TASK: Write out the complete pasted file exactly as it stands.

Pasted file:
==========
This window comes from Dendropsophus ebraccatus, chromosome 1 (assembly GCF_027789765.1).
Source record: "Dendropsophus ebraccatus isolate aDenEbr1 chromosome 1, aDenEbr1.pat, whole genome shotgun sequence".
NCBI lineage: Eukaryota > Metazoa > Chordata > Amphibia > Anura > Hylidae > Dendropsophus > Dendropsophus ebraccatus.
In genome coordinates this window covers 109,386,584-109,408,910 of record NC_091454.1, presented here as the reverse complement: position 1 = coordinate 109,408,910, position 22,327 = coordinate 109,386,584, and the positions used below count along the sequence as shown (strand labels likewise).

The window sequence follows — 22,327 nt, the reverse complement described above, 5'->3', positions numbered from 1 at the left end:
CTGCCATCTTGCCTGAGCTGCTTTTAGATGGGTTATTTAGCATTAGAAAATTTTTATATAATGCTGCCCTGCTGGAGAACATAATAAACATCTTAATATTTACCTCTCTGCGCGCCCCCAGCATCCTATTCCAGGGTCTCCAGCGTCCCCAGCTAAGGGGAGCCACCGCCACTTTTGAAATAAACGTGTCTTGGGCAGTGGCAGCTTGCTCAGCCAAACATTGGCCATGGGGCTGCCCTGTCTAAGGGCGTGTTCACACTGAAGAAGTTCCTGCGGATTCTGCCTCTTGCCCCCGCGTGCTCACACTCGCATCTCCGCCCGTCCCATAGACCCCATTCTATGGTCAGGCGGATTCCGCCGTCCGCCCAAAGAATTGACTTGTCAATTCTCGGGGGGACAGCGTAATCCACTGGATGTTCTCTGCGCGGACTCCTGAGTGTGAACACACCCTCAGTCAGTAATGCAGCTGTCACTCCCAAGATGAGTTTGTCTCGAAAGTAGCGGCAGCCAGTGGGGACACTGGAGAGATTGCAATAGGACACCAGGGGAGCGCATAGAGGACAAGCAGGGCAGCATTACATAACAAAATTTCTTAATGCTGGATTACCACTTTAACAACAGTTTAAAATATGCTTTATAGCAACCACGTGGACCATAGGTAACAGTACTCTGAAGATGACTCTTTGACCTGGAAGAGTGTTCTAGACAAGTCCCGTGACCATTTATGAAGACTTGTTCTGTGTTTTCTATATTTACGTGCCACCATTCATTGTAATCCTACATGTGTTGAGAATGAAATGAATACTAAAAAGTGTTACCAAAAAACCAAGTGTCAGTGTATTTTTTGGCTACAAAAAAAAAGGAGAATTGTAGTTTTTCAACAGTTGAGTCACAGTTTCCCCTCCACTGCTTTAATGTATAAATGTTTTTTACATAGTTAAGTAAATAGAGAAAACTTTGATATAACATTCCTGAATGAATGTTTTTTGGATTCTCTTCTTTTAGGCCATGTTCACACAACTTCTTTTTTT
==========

This window comes from Dendropsophus ebraccatus, chromosome 1 (assembly GCF_027789765.1).
Source record: "Dendropsophus ebraccatus isolate aDenEbr1 chromosome 1, aDenEbr1.pat, whole genome shotgun sequence".
NCBI lineage: Eukaryota > Metazoa > Chordata > Amphibia > Anura > Hylidae > Dendropsophus > Dendropsophus ebraccatus.
In genome coordinates this window covers 109,386,584-109,408,910 of record NC_091454.1, presented here as the reverse complement: position 1 = coordinate 109,408,910, position 22,327 = coordinate 109,386,584, and the positions used below count along the sequence as shown (strand labels likewise).

The window sequence follows — 22,327 nt, the reverse complement described above, 5'->3', positions numbered from 1 at the left end:
CTGCCATCTTGCCTGAGCTGCTTTTAGATGGGTTATTTAGCATTAGAAAATTTTTATATAATGCTGCCCTGCTGGAGAACATAATAAACATCTTAATATTTACCTCTCTGCGCGCCCCCAGCATCCTATTCCAGGGTCTCCAGCGTCCCCAGCTAAGGGGAGCCACCGCCACTTTTGAAATAAACGTGTCTTGGGCAGTGGCAGCTTGCTCAGCCAAACATTGGCCATGGGGCTGCCCTGTCTAAGGGCGTGTTCACACTGAAGAAGTTCCTGCGGATTCTGCCTCTTGCCCCCGCGTGCTCACACTCGCATCTCCGCCCGTCCCATAGACCCCATTCTATGGTCAGGCGGATTCCGCCGTCCGCCCAAAGAATTGACTTGTCAATTCTCGGGGGGACAGCGTAATCCACTGGATGTTCTCTGCGCGGACTCCTGAGTGTGAACACACCCTCAGTCAGTAATGCAGCTGTCACTCCCAAGATGAGTTTGTCTCGAAAGTAGCGGCAGCCAGTGGGGACACTGGAGAGATTGCAATAGGACACCAGGGGAGCGCATAGAGGACAAGCAGGGCAGCATTACATAACAAAATTTCTTAATGCTGGATTACCACTTTAACAACAGTTTAAAATATGCTTTATAGCAACCACGTGGACCATAGGTAACAGTACTCTGAAGATGACTCTTTGACCTGGAAGAGTGTTCTAGACAAGTCCCGTGACCATTTATGAAGACTTGTTCTGTGTTTTCTATATTTACGTGCCACCATTCATTGTAATCCTACATGTGTTGAGAATGAAATGAATACTAAAAAGTGTTACCAAAAAACCAAGTGTCAGTGTATTTTTTGGCTACAAAAAAAAAGGAGAATTGTAGTTTTTCAACAGTTGAGTCACAGTTTCCCCTCCACTGCTTTAATGTATAAATGTTTTTTACATAGTTAAGTAAATAGAGAAAACTTTGATATAACATTCCTGAATGAATGTTTTTTGGATTCTCTTCTTTTAGGCCATGTTCACACAACTTCTTTTTTT